What to Do During a Planned Website Outage

Because downtime can have a negative impact on website’s revenue, reputation and traffic, it should be minimized at all costs. However, sometimes websites and/or web host companies must purposely go offline in order to perform routine site maintenance and install upgrades for hardware components, firmware, drivers, and software applications. For these instances of planned outages, it is important to create a strategy to help the transition go as smoothly as possible.

Below is a list of best practice tips that can aid in your planned outage.

  1. Maintenance Time. Choose the time of day that your website experiences its lowest volume to perform site maintenance. To find out when this is, simply review your sales volume and analytic data. Also, be sure to select the correct day of the week that corresponds with the lowest volume day.
  2. Search Engines. Avoid taking your site down during your heaviest indexing time. Also, inform Google that the downtime is temporary by utilizing the 503 Service Unavailable HTTP status code.
  3. Do Not Use 404 Messages. Avoid using 404 error messages because they inform both humans and robots that a webpage can no longer be found without explaining whether the situation is temporary or permanent. If enough time passes, the page will be removed from the search engine’s index.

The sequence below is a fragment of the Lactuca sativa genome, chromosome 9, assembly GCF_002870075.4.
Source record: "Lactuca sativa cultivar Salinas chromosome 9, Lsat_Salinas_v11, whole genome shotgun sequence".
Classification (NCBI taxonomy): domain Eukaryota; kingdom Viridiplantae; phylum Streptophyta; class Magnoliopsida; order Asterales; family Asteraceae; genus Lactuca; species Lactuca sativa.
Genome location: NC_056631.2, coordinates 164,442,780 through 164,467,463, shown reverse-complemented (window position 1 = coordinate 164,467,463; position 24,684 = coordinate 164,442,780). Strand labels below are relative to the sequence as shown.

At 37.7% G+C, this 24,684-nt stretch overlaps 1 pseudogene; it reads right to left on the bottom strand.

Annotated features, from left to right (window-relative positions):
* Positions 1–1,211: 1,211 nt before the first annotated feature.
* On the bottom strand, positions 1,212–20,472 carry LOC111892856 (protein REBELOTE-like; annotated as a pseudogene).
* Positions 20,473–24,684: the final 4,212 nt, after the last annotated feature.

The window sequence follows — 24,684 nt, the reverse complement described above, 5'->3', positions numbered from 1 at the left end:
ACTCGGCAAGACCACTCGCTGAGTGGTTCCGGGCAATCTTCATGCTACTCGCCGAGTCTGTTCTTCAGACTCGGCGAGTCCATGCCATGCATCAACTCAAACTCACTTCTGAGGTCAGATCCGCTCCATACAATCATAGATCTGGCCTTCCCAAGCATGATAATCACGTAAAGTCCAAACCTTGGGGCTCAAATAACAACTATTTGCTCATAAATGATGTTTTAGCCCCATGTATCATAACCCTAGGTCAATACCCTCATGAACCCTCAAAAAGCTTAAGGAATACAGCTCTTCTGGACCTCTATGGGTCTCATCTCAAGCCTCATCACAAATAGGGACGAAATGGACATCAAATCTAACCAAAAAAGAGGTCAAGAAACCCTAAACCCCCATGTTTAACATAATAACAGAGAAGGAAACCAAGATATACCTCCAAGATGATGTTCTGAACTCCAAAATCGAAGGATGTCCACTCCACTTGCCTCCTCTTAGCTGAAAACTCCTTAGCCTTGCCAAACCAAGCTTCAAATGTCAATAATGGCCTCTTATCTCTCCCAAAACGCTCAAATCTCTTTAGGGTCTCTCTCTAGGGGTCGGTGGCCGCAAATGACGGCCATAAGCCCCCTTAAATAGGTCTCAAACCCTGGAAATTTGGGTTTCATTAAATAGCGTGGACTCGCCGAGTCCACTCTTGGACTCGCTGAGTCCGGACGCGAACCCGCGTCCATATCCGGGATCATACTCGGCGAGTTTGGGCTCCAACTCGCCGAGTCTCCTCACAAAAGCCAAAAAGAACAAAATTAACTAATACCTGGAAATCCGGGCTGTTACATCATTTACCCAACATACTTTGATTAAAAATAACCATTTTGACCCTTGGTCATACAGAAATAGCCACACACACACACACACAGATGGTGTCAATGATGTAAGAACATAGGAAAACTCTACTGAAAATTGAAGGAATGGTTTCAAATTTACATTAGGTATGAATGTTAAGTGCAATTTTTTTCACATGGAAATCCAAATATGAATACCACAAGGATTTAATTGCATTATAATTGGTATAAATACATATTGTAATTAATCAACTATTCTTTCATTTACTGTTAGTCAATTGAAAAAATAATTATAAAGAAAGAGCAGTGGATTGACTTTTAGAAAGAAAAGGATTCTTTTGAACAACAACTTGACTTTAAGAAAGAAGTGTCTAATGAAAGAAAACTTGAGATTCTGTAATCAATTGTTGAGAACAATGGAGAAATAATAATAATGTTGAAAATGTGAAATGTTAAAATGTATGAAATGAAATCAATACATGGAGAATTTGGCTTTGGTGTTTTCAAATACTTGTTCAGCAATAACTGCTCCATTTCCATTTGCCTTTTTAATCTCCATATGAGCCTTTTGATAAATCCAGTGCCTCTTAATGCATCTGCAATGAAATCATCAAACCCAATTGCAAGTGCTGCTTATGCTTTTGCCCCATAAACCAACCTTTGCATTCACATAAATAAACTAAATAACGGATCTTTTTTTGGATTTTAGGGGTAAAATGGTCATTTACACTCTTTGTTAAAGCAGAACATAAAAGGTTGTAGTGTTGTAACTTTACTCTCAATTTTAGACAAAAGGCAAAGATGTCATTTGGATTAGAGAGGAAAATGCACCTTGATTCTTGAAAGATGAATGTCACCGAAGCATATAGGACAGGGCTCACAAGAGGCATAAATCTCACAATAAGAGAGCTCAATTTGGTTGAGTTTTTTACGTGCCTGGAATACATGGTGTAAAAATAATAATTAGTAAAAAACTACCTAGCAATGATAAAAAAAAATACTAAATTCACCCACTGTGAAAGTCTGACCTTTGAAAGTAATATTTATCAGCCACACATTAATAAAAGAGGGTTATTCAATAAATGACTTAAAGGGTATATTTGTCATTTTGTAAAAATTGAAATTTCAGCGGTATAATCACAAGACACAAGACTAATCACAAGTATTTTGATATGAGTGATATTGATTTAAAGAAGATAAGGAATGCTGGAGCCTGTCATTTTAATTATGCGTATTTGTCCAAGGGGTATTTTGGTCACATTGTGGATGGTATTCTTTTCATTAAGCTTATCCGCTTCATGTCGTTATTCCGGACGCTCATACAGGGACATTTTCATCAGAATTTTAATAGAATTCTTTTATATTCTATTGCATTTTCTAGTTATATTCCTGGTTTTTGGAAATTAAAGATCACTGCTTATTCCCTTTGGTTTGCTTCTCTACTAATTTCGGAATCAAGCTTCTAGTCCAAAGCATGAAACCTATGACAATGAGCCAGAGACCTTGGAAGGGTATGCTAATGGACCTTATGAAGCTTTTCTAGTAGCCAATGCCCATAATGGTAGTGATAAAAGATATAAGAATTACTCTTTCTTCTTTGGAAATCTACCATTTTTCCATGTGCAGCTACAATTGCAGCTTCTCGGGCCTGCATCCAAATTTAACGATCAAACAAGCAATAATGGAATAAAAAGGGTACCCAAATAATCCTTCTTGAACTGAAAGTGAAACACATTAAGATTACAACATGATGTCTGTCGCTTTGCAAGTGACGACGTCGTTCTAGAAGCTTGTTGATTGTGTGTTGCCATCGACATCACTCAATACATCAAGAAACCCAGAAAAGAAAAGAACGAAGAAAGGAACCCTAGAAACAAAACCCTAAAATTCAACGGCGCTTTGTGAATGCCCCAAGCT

4. Automated Server Back-Ups. If your server is automatically backed-up on a regular schedule, be sure to cancel the back up for the day of your planned outage.
  5. Outage Notifications. It is important to inform your site visitors, partners and customers in advance that your site will not be available during the time of the update. You can accomplish this by placing a message on your website and distributing an email newsletter stating that your site will not be available at a particular time and date due to routine maintenance or upgrades.
  6. Back-up your Site. To avoid a possible catastrophe, be certain to back-up your website prior to taking it down.

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